The first sail of the season was eventful, but in the end enjoyable. Then wind was predicted to be 8mph with no gusts perfect for a shakedown sail but it was stronger than that and most yachts we saw had a first reef in.
The evening started with a high – a seal in the river at the mouth of the creek! Didn’t stay around long enough to have his picture taken but was close enough to hear him breathing.
Raising the sails
Getting the main up was going OK until the reefing lines tensioned up, the forward lines had been pulled and jammed off to keep things tidy when putting the sail away and not released. That sorted we got that up – as it turned out not quite enough tension in the luff, but we lived with it.
We started to pull out the Genoa and discovered that someone (the skipper) had wrapped one of the sheets the wrong way round the sail so as one side tried to wrap itself round further. The easiest way to cure this was to untie the stopper knot, pull the sheet though the clutch and the track pulley, unwrap it and treaded it all back again. Of course this task fell to the crew – i.e. Wifey so by the time we got the sails up we had a cockpit full of rope, an already knackered Wifey the shore ahead and another similar sized yacht coming up astern, not really the ingredients for a smooth easy first tack of the season.
The next few tack where short and a bit frantic with moorings, the other yacht and the shore continuously limiting a the ability to get a chance to sort things out and take a breath.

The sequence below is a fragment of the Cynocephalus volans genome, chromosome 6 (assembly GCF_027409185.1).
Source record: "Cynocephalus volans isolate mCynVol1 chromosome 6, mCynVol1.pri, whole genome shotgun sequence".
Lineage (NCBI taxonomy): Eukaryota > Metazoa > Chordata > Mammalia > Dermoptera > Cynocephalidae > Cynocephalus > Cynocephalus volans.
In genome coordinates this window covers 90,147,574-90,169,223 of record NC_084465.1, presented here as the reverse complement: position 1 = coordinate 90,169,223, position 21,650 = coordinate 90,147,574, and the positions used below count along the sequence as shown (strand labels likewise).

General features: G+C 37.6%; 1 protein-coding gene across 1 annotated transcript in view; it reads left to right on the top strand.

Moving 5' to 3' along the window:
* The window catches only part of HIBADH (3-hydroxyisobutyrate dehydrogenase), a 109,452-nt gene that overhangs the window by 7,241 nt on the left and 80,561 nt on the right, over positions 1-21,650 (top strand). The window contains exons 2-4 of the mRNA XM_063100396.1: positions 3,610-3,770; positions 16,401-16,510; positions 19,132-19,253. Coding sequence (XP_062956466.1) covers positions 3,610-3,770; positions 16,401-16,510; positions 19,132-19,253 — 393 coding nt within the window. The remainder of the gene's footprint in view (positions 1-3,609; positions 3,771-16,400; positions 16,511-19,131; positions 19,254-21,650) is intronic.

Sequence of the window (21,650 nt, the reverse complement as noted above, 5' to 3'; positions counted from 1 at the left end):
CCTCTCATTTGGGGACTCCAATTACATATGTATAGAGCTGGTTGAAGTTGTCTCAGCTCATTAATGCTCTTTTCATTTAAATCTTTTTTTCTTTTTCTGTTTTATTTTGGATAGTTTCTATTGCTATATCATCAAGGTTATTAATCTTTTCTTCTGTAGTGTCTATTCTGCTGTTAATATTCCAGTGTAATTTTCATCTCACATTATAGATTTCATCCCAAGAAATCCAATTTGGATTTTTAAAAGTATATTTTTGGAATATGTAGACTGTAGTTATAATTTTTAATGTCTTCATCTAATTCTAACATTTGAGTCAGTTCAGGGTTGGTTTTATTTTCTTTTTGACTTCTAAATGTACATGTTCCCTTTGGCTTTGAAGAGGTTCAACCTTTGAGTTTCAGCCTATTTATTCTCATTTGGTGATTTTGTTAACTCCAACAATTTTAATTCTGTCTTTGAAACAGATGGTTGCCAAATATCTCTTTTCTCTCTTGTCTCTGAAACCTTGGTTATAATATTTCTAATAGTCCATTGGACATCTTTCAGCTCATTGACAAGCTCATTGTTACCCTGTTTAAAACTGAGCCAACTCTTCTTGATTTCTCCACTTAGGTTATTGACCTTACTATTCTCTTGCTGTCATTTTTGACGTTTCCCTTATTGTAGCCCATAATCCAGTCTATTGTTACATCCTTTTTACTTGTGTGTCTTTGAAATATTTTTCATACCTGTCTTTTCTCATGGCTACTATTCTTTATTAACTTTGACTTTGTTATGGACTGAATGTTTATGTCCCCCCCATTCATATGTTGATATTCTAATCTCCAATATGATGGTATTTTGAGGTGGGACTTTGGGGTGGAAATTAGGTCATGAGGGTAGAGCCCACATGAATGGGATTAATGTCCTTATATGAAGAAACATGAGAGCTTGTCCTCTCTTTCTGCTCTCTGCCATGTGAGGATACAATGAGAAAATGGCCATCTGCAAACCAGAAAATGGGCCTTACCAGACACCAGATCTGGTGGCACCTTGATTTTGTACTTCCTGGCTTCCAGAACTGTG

After the last of these we ended up heading for the side of one of the large cargo ships that sail up to Ipswich. We were constricted to pointing high enough to port first by the other yacht then by the large green ‘Bridgewood’ buoy. So we turned to starboard and run back towards the bridge for a bit, caught our breath, let all the other boats go away and sorted ourselves out.
We didn’t want the sail to end on a low point so after a while we turned and started down the river again. This time, with the pressure off, the tacks went well and we got back into the rhythm we had got into at the end of last season.
Once we got to around ‘Downham’ we were happy with the tacks and could see a group of Topper dinghies ahead so we turned back for home and had an easy set of broad reaches back to the bridge.
The only downer was the amount of water in the cabin, based on the ice cream tub used, a couple of litres. No idea where it came from, and wasn’t there when we arrived, but the healing of the boat probably caused it to appear from somewhere. Looking around the lockers, the seacocks, saildrive there was nothing obviously wet. Just something we will have to keep an eye on.